My theory is that, after Sony cancelled the 16-megapixel sensor, Fujifilm began looking for alternative companies to manufacture the sensors for their future X-Trans cameras. Assuming that they shopped around, it makes sense that they had a meeting with Samsung. And Samsung may have said, “You know, we have this 28-megapixel sensor….”
The Samsung NX500 had a 28-megapixel APS-C sensor that was highly regarded but quickly off the market and soon forgotten. In fact, if you visit DxOMark, you’ll see that the 28-megapixel NX500 shares the top APS-C rating with the Nikon D7200 (DxOMark has never tested an X-Trans camera), and the D7200 has the same Sony sensor that’s found inside X-Trans III cameras (with X-Trans array on X-Trans and Bayer array on Nikon). It was a very good sensor, and I bet Samsung wouldn’t mind putting it back into production, giving themselves a chance to make money off of it.
There’s not a big difference in resolution between 24 and 28-megapixels. You would have a hard time even noticing. Still, when you have an APS-C line that’s competing against full-frame, that extra 4-megapixels can’t hurt. Obviously most people don’t need that much resolution, 24-megapixel sensors are overkill for 98% of photographers. And not all lenses can even resolve that much resolution on an APS-C camera anyway, although most Fujinon lenses can.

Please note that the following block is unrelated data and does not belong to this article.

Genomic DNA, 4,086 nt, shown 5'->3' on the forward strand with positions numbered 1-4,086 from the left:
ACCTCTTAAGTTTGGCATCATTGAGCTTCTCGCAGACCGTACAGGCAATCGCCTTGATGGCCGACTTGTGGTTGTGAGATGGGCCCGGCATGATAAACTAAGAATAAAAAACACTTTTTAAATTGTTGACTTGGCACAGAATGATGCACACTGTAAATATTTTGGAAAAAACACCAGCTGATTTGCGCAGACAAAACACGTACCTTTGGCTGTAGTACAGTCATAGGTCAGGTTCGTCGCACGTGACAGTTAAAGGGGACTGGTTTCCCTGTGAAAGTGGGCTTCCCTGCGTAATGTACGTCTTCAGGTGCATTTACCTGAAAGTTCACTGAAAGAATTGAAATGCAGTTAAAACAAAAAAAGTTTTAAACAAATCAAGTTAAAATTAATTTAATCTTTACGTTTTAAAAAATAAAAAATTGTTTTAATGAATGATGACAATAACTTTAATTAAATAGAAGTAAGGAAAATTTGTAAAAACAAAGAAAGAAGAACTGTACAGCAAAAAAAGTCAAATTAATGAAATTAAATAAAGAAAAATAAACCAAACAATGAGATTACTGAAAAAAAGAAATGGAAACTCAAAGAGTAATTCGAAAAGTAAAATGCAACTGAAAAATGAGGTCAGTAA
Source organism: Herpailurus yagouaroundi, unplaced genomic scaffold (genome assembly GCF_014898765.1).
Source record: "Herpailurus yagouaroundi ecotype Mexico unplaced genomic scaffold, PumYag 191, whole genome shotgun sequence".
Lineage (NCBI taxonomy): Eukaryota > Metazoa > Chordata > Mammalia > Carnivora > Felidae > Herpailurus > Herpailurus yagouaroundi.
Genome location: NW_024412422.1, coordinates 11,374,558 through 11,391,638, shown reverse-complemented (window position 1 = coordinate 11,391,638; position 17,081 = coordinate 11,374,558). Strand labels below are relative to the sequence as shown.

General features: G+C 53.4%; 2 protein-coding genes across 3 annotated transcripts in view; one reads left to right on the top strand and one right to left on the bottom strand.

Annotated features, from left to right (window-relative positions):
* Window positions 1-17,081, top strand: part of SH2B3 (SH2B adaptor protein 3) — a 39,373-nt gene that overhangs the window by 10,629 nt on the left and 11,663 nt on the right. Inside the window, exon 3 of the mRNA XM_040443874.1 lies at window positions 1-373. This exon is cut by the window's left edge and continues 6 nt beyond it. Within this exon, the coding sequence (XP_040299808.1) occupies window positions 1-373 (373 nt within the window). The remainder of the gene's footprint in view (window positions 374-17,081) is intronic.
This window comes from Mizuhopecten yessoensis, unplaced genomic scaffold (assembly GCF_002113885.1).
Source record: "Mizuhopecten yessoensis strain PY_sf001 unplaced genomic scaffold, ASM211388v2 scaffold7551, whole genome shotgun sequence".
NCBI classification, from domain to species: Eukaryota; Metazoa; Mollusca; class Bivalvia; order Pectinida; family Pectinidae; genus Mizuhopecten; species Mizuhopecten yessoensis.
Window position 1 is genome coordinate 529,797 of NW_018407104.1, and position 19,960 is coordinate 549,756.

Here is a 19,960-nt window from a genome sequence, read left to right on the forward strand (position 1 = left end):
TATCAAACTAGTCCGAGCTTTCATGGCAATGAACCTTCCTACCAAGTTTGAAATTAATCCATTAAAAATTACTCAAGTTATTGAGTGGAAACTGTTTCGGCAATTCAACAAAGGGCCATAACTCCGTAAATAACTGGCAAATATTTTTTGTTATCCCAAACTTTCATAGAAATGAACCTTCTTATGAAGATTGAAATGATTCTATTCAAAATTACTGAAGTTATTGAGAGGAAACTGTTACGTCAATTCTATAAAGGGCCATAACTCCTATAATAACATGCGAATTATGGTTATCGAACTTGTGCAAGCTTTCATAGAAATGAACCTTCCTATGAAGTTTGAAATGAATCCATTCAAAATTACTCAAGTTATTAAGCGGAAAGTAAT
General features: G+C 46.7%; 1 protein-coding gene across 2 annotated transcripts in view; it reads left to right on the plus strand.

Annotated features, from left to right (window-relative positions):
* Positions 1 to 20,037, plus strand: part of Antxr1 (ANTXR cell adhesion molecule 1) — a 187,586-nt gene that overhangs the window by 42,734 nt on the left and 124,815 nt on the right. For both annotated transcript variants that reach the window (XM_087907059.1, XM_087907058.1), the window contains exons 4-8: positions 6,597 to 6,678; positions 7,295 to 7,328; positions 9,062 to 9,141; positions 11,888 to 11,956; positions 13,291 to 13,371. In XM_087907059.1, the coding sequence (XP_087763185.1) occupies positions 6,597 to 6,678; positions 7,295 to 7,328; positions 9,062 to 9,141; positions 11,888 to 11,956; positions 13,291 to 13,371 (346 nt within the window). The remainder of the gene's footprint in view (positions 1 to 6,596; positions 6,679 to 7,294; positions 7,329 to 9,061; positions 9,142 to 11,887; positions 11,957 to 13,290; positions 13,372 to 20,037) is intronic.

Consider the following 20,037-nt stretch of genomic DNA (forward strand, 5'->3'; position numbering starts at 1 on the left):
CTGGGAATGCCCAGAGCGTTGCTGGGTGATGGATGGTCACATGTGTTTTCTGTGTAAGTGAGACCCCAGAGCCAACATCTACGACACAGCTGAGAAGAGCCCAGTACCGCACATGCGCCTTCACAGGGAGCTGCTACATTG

Where I think 28-megapixels might be appealing to Fujifilm is with regards to in-body image stabilization (IBIS). The only X-Trans camera that has IBIS is the soon-to-be-announced X-H1, which will be marketed primarily to videographers. With IBIS you have the potential to lose resolution at the outside edges of the sensor as it shifts around. A 28-megapixel sensor would ensure that you still have 24-megapixel resolution even with IBIS on. Don’t be surprised if IBIS becomes a standard feature on the upper-end X-Trans IV cameras, including the X-Pro3 and X-T3, and possibly the X-T30, X-E4 and X100V.
I can’t say for sure that the next generation of X-Trans sensors will be made by Samsung instead of Sony. I don’t know what kind of image quality difference it might make if it does happen. It’s an interesting theory, though, and I’m looking forward to seeing what happens. Not that I’m in the market for a new camera, as I’m very happy with my Fujifilm X100F